Three Steps to Add Social Technologies to Your Site

Apr 06, 2010 2:24 AM  By

Applying on-site social technologies is the next major source of competitive advantage for online businesses, driving traffic, engagement and revenue. Is your e-commerce site ready?

Social is fast becoming as large a source of traffic for Websites as search. In March, Facebook moved ahead of Yahoo and Google to become the #1 most popular Website, according to tracking service Hitwise.

Nearly 20% of social consumers are now using social networks as their core navigation tool. Rather than using search engines or content hubs such as Microsoft or Yahoo, these consumers are looking for content within social networks and clicking from there.

What does this trend mean for e-commerce? First, it’s an opportunity to enlist site visitors to help drive more potential customers to your site.

With the advent of social feeds—a live stream of friends’ activity shared on social networks like Facebook and Twitter—consumers can more easily rely on trusted personal relationships to determine what’s worthwhile to read, watch, play and buy online.

With the latest generation of on-your-site social technologies such as Facebook Connect, Sign in with Twitter, Yahoo Open Strategy, and LinkedIn, among others, your e-commerce site can allow customers to interact and share with friends. Customers can also register using an existing identity, making the on-site experience as seamless and social as it is in the physical world.

But to achieve these goals, you’ll need to meet rising expectations that a relevant, real-world experience will be available to people whenever they shop at or visit your site. Fortunately, the social networks all view this as the future and provide the necessary technologies. It’s just a matter of applying them effectively.

Here are three steps for applying social technologies for real-world advantage:

Connect your site to multiple social platforms
Connecting your site to all the popular social networks helps maximize the number of users who register and share by making the social experience accessible to the greatest number of site visitors.

Data across our client base shows that providing multiple social network connection options significantly increases the number of participating users vs. a single option. Facebook typically comprises about 50% of all connected users, with other providers varying by site type.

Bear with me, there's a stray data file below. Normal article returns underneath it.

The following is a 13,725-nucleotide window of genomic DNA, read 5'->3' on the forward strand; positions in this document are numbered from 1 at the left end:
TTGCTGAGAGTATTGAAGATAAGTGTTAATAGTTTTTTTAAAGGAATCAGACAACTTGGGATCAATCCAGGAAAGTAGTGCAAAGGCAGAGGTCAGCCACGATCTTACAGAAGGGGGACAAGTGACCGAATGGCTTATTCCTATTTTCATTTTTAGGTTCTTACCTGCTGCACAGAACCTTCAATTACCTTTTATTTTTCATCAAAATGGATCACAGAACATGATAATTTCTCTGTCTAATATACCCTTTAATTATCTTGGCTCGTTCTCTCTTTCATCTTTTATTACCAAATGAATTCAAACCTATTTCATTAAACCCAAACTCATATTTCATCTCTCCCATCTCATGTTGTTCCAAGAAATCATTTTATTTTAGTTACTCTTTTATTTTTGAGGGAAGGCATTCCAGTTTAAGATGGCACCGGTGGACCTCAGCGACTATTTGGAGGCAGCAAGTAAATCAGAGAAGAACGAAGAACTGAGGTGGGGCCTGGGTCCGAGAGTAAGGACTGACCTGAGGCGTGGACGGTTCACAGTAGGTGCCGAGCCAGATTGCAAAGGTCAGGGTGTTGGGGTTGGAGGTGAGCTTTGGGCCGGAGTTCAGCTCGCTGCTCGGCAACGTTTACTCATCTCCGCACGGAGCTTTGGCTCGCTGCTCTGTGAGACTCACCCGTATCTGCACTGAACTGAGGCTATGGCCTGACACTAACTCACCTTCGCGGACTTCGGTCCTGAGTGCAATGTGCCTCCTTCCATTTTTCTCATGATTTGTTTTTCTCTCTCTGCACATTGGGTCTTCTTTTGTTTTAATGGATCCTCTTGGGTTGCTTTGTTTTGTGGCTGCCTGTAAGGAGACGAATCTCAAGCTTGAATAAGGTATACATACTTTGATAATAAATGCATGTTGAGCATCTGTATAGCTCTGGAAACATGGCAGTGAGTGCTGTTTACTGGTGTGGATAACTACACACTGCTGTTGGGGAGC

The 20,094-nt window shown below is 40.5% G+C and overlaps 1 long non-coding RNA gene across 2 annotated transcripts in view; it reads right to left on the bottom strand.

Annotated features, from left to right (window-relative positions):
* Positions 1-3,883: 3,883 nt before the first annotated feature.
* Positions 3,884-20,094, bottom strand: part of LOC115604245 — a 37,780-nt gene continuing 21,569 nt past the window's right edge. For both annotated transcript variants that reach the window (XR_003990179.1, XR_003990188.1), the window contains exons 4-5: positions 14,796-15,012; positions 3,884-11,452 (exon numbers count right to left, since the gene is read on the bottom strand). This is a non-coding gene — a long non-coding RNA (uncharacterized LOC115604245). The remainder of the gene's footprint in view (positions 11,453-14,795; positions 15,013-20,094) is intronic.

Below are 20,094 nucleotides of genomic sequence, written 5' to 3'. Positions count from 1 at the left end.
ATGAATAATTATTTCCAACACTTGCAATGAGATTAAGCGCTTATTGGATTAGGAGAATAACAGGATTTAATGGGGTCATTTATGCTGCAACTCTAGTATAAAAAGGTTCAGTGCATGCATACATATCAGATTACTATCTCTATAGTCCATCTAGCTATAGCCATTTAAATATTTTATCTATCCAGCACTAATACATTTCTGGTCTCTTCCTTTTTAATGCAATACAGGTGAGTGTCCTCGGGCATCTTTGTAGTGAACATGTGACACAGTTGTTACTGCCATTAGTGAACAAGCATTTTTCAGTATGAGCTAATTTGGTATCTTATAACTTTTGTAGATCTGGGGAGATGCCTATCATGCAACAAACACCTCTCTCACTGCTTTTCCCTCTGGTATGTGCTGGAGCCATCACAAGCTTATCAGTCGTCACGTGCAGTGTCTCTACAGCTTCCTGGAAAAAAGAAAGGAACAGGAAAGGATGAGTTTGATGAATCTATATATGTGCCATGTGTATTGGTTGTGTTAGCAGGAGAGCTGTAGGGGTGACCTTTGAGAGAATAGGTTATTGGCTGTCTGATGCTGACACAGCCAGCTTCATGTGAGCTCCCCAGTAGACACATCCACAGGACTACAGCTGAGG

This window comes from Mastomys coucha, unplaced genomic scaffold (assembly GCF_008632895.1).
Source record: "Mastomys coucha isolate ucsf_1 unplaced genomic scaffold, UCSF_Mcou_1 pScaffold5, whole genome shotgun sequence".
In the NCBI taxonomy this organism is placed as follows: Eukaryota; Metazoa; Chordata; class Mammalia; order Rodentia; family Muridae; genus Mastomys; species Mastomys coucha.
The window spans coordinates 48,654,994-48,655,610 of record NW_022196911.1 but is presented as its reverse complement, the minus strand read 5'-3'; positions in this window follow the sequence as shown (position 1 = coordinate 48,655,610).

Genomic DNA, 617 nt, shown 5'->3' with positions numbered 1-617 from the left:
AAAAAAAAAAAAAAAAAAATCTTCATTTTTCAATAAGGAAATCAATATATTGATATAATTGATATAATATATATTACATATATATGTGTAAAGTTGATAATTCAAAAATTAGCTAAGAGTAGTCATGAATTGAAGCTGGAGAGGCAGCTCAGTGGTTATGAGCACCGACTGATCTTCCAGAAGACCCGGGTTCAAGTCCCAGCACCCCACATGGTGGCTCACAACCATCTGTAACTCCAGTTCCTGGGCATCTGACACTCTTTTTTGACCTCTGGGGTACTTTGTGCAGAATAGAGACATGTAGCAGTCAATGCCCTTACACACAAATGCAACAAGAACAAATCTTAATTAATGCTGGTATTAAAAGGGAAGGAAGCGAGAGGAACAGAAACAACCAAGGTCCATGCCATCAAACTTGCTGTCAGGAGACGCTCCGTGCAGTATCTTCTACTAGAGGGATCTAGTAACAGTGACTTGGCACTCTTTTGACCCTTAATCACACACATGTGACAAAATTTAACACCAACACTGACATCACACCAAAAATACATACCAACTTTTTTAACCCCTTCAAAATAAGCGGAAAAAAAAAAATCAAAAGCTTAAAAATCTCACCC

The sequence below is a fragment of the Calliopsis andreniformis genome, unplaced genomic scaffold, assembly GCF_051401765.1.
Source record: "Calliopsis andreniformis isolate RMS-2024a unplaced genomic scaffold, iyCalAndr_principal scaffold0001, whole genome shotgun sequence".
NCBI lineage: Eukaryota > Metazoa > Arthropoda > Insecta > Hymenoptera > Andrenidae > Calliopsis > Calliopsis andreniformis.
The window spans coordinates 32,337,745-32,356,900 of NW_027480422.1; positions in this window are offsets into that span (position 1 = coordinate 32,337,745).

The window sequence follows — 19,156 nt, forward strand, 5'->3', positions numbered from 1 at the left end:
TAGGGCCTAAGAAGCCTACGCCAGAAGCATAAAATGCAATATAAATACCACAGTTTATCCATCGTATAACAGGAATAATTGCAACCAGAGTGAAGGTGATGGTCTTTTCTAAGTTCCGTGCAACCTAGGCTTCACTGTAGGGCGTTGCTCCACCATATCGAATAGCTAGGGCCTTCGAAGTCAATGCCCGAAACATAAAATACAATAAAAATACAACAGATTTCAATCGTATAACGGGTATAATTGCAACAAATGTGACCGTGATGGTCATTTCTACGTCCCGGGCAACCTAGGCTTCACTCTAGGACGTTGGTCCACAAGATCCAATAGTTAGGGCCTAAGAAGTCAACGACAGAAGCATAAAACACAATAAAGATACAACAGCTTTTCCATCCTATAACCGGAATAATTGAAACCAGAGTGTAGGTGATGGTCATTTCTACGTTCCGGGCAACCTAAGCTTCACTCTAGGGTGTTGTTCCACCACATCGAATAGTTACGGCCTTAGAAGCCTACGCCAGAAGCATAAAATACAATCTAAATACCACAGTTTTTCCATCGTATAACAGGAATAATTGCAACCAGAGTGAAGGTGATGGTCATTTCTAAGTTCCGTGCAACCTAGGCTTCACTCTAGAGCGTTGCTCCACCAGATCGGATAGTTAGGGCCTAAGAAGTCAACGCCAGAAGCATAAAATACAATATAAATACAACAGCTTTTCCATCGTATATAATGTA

Implementing and managing one or several connections can be resource-intensive and complex, so consider using a vendor to manage social network connectivity.

Design the connected experience for participation
The connected experience is that part of your user experience that taps into a users’ connection to their social network. Just as you optimize your current user experience for participation, conversion or other key metrics, you must optimize your users’ connected experience to drive social participation.

The elements of the connected experience include:

  • Registration: Enable your users to register or sign-in with an existing identity–just like in the real world.
  • Sharing: Make it easy for users to share with existing networks of friends–without ever leaving your site.
  • Engagement: Bring friends into your user experience. Show users what their friends are doing or saying on your site.

The data available from a user’s social network profile is rich and valuable, and can include everything from name and e-mail address to gender, age and interests. Look for ways to apply it to personalize the site experience, streamline the registration process and merchandise your site to make it relevant to each individual.

Optimize through analytics
Web analytics systems such as Omniture or Google Analytics are essential tools for optimizing site SEM and SEO performance. Similarly, businesses should test and measure changes in connected user activity by social network, and optimize the connected experience for their users based on that data.

Some of the key performance metrics that sites should be tracking for socially referred traffic include monthly and yearly growth in traffic referred by social networks; referral traffic by users sharing content from the Website, as differentiated from marketing efforts originating on social sites; completed shares (messages, status updates) per connected user, by social network; referred visits per shared item and by referring social site; interaction and engagement with social features; specific site content and activities that drive the highest volume of sharing activity.

Start with a snapshot of where you are now. How much traffic is coming to your site from the social networks today? A good minimum goal is 15%.

David A. Yovanno is CEO of social media applications provider Gigya.